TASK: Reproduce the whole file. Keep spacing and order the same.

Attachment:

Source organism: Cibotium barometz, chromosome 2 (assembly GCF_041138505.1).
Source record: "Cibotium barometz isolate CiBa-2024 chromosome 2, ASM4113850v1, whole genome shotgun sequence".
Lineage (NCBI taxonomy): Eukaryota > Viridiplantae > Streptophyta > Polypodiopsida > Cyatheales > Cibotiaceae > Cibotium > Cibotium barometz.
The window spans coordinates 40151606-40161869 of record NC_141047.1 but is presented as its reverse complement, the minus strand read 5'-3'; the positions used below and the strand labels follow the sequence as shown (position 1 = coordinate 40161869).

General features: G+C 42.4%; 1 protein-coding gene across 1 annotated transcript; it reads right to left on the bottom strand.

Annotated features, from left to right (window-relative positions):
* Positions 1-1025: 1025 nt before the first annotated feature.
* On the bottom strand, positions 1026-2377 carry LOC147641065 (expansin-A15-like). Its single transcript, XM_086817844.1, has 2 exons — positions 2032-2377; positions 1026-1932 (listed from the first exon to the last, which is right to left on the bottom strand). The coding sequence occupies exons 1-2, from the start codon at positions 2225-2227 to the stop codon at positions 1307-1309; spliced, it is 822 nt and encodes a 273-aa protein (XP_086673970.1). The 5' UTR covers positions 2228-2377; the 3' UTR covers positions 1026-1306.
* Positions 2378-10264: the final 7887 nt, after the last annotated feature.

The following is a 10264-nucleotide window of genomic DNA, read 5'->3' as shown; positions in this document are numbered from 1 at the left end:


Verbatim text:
Source organism: Cibotium barometz, chromosome 2 (assembly GCF_041138505.1).
Source record: "Cibotium barometz isolate CiBa-2024 chromosome 2, ASM4113850v1, whole genome shotgun sequence".
Lineage (NCBI taxonomy): Eukaryota > Viridiplantae > Streptophyta > Polypodiopsida > Cyatheales > Cibotiaceae > Cibotium > Cibotium barometz.
The window spans coordinates 40151606-40161869 of record NC_141047.1 but is presented as its reverse complement, the minus strand read 5'-3'; the positions used below and the strand labels follow the sequence as shown (position 1 = coordinate 40161869).

General features: G+C 42.4%; 1 protein-coding gene across 1 annotated transcript; it reads right to left on the bottom strand.

Annotated features, from left to right (window-relative positions):
* Positions 1-1025: 1025 nt before the first annotated feature.
* On the bottom strand, positions 1026-2377 carry LOC147641065 (expansin-A15-like). Its single transcript, XM_086817844.1, has 2 exons — positions 2032-2377; positions 1026-1932 (listed from the first exon to the last, which is right to left on the bottom strand). The coding sequence occupies exons 1-2, from the start codon at positions 2225-2227 to the stop codon at positions 1307-1309; spliced, it is 822 nt and encodes a 273-aa protein (XP_086673970.1). The 5' UTR covers positions 2228-2377; the 3' UTR covers positions 1026-1306.
* Positions 2378-10264: the final 7887 nt, after the last annotated feature.

The following is a 10264-nucleotide window of genomic DNA, read 5'->3' as shown; positions in this document are numbered from 1 at the left end: